Nov 01, 2013 - DEATH TOLL OF 2013 DRUNK DRIVING DEATHS RISES TO 18


Drunk drivers are responsible for a rising number of fatal collisions in Calgary, police said Thursday as they continued to investigate the latest crash that killed three people.

Impaired driving charges are pending against a 47-year-old man who was behind the wheel of a Dodge Neon on Wednesday when it collided with a Jeep Grand Cherokee on 17th Avenue S.W., killing all of his passengers.

Police are confident alcohol was a factor in the crash but have not completed toxicology tests.

If these suspicions hold true, it would mean there have been 18 fatal car crashes involving alcohol so far this year, an increase over 14 collisions reported in all of 2012.

“I’m angry,” Denise Dubyk, a local official with MADD Canada, said as she stood in front of a memorial wall of drunk-driving victims.

“To see these numbers rising, to see the crashes that we hear about week after week, I just don’t understand why people are not listening to our message.”

The blue Neon was speeding eastbound on 17th Avenue near 37th Street S.W. when it lost control, crossed solid double lines and struck the westbound Jeep. The Neon then spun off the road before hitting a concrete wall bordering the CTrain line.

The Neon’s driver remains in hospital in critical condition, but all three of his passengers were killed in the crash.

The driver and front-seat passenger were wearing seat belts; however, it’s unclear if the back seat passengers were buckled in, said Sgt. Colin Foster, of the Calgary Police Service’s collision reconstruction unit.

Two passengers in the sedan, a 35 year-old man and 32-year-old woman, were common-law partners, Foster said. The woman’s brother, 37, was the third passenger. Their relationship with the driver remains uncertain.

Foster said he doesn’t know where the Neon’s driver and passengers had come from before the crash, but all of them were believed to be under the influence of alcohol.

All four female occupants of the Jeep, ranging in age from 47 to 85, were heading home from supper when the Neon hurtled into their vehicle. They escaped the crash with only minor injuries.

“Every time we unfortunately have one of these accidents, we’re again repeating the same information: don’t drink and drive,” Foster said.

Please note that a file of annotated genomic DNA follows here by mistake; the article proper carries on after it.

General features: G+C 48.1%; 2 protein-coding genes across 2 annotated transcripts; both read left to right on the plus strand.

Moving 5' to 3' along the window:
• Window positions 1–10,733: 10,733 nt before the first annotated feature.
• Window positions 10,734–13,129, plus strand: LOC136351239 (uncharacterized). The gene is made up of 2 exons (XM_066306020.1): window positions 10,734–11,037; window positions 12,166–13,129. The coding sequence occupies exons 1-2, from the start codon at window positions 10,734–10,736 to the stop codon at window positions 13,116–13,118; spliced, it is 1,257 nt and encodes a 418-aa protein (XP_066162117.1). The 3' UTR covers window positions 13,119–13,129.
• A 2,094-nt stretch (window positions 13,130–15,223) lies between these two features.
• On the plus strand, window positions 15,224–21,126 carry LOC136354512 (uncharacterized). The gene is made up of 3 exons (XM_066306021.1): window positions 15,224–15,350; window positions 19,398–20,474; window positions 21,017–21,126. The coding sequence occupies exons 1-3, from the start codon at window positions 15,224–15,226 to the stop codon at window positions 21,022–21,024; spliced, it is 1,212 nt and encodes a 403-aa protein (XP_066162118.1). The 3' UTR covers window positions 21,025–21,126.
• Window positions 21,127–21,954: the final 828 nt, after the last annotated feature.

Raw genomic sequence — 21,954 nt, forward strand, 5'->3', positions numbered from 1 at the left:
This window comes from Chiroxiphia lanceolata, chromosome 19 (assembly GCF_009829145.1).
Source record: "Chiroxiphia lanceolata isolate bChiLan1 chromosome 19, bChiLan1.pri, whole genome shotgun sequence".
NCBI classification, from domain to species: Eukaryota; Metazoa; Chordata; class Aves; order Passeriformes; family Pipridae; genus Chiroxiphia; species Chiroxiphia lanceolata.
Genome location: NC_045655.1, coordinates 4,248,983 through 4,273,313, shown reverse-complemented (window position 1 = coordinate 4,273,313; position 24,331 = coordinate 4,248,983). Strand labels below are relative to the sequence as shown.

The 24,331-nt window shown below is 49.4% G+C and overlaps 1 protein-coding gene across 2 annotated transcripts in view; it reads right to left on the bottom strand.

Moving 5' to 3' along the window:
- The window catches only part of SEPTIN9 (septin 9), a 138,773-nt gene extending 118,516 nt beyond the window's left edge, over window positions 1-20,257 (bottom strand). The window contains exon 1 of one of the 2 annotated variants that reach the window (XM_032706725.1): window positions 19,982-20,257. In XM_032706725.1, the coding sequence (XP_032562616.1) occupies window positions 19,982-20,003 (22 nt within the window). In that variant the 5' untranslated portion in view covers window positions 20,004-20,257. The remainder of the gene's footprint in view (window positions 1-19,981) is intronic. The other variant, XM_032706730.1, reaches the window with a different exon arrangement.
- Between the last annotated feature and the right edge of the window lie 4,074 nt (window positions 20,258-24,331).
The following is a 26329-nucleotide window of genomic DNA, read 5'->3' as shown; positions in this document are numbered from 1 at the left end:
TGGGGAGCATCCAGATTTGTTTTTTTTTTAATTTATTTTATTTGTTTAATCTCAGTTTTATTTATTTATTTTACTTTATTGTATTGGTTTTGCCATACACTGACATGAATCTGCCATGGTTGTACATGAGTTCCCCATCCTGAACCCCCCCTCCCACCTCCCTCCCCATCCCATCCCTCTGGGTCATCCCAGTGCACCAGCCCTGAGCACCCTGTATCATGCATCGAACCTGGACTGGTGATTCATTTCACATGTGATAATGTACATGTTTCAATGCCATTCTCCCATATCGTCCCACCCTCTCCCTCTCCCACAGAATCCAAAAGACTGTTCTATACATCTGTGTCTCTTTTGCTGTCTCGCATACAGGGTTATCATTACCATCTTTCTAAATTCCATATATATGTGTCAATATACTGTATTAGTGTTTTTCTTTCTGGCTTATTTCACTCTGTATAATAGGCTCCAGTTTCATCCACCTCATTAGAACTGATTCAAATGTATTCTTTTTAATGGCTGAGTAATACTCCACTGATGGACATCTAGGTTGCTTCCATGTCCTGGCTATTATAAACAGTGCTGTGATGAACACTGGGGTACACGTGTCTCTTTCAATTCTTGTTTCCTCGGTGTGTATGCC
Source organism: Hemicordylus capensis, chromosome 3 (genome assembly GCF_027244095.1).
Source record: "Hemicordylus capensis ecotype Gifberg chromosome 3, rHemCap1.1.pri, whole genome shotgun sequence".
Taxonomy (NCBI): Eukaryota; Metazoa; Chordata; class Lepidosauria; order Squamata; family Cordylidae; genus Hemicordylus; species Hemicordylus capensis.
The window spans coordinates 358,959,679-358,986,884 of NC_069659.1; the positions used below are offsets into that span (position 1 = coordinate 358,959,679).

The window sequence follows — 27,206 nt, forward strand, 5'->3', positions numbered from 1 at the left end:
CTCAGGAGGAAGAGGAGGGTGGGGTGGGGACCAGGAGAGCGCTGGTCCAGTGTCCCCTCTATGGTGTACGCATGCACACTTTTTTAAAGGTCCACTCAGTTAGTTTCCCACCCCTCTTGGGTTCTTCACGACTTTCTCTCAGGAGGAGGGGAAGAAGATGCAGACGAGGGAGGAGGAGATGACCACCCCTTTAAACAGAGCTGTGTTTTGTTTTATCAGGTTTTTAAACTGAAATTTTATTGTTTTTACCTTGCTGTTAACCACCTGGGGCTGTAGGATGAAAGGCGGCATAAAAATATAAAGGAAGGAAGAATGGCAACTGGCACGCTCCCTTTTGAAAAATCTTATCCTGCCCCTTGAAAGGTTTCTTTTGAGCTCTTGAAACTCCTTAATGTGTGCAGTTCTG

“But people seem to be of the opinion that ‘it’s not going to happen to me; it’s somebody else’s problem. I will be OK.’

“You’re not going to be OK. It only takes one person to end the life of somebody else and it’s happening too much at the moment.”

On Thursday afternoon, the scene had been cleared of glass and debris. But workers and business owners at the 17th Avenue Village strip mall across the street were still talking about the crash.

Melvin Mallari was working at the Tim Hortons on Wednesday evening when he noticed the bright lights of emergency vehicles filling the coffee shop’s windows. When he stepped outside to investigate, he saw the two significantly damaged vehicles on the road.

“I saw a guy being pulled out of the car and someone was trying to revive him,” Mallari said.

He said he also saw the occupants of the Jeep being helped out of the vehicle, adding one of the women seemed to be limping.

Quoc To, owner of RiTo Salon, and hairstylist Steven Lam were chatting and cutting hair Wednesday night when they heard what they thought was a car slamming into a pole.

“It was a really, incredibly loud sound,” To said. “When I looked out, the car was already against the barrier and there was smoke coming out.”

“The Jeep’s front end was smashed in,” Lam said.

Officers remained at the scene late into the night. They were still there when Edwin Tsoi, owner of Brother’s Pizza and Donair, was closing up shop at 1 a.m.

“Roads were still closed and police were still here taking pictures,” Tsoi said.

Dubyk, who lost a son-in-law to drunk driving, said her heart is with the families affected by every crash.

In Canada, she said, impaired driving is the top criminal cause of death, killing four people and injuring 174 others every day.

“It doesn’t have to happen,” she said. “There is always a safe way to get home.”

Source: Calgary Herald


 

Last updated on: 2013-11-01 | Link to this post